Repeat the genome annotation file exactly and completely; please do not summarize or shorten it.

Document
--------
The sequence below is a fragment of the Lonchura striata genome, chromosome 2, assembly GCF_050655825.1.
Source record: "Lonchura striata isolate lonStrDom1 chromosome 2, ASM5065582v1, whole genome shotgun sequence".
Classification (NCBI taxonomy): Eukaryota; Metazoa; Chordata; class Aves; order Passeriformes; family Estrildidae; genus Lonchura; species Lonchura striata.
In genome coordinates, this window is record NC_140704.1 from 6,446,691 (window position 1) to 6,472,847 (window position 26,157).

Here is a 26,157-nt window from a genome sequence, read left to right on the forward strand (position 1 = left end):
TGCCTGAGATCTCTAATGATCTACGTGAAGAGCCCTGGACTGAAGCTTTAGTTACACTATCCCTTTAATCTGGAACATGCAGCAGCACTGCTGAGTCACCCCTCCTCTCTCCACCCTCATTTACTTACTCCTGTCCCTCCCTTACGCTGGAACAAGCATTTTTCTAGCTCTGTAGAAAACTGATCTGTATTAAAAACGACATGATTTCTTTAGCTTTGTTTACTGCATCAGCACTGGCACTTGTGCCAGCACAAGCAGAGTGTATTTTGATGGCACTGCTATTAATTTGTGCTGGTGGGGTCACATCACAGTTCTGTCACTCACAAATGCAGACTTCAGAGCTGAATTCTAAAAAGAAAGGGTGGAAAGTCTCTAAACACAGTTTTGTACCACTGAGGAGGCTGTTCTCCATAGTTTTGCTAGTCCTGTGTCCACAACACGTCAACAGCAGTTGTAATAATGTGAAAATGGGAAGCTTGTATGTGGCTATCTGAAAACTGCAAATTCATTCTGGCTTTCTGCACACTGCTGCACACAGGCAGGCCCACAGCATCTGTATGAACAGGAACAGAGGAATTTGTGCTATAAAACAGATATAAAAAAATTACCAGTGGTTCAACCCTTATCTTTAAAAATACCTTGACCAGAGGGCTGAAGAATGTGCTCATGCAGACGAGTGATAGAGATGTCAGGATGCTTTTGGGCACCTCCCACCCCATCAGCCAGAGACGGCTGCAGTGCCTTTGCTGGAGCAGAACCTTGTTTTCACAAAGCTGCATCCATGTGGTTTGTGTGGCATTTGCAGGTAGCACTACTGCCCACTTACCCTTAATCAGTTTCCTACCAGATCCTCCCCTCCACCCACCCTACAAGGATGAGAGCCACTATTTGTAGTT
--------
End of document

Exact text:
The sequence below is a fragment of the Lonchura striata genome, chromosome 2, assembly GCF_050655825.1.
Source record: "Lonchura striata isolate lonStrDom1 chromosome 2, ASM5065582v1, whole genome shotgun sequence".
Classification (NCBI taxonomy): Eukaryota; Metazoa; Chordata; class Aves; order Passeriformes; family Estrildidae; genus Lonchura; species Lonchura striata.
In genome coordinates, this window is record NC_140704.1 from 6,446,691 (window position 1) to 6,472,847 (window position 26,157).

Here is a 26,157-nt window from a genome sequence, read left to right on the forward strand (position 1 = left end):
TGCCTGAGATCTCTAATGATCTACGTGAAGAGCCCTGGACTGAAGCTTTAGTTACACTATCCCTTTAATCTGGAACATGCAGCAGCACTGCTGAGTCACCCCTCCTCTCTCCACCCTCATTTACTTACTCCTGTCCCTCCCTTACGCTGGAACAAGCATTTTTCTAGCTCTGTAGAAAACTGATCTGTATTAAAAACGACATGATTTCTTTAGCTTTGTTTACTGCATCAGCACTGGCACTTGTGCCAGCACAAGCAGAGTGTATTTTGATGGCACTGCTATTAATTTGTGCTGGTGGGGTCACATCACAGTTCTGTCACTCACAAATGCAGACTTCAGAGCTGAATTCTAAAAAGAAAGGGTGGAAAGTCTCTAAACACAGTTTTGTACCACTGAGGAGGCTGTTCTCCATAGTTTTGCTAGTCCTGTGTCCACAACACGTCAACAGCAGTTGTAATAATGTGAAAATGGGAAGCTTGTATGTGGCTATCTGAAAACTGCAAATTCATTCTGGCTTTCTGCACACTGCTGCACACAGGCAGGCCCACAGCATCTGTATGAACAGGAACAGAGGAATTTGTGCTATAAAACAGATATAAAAAAATTACCAGTGGTTCAACCCTTATCTTTAAAAATACCTTGACCAGAGGGCTGAAGAATGTGCTCATGCAGACGAGTGATAGAGATGTCAGGATGCTTTTGGGCACCTCCCACCCCATCAGCCAGAGACGGCTGCAGTGCCTTTGCTGGAGCAGAACCTTGTTTTCACAAAGCTGCATCCATGTGGTTTGTGTGGCATTTGCAGGTAGCACTACTGCCCACTTACCCTTAATCAGTTTCCTACCAGATCCTCCCCTCCACCCACCCTACAAGGATGAGAGCCACTATTTGTAGTT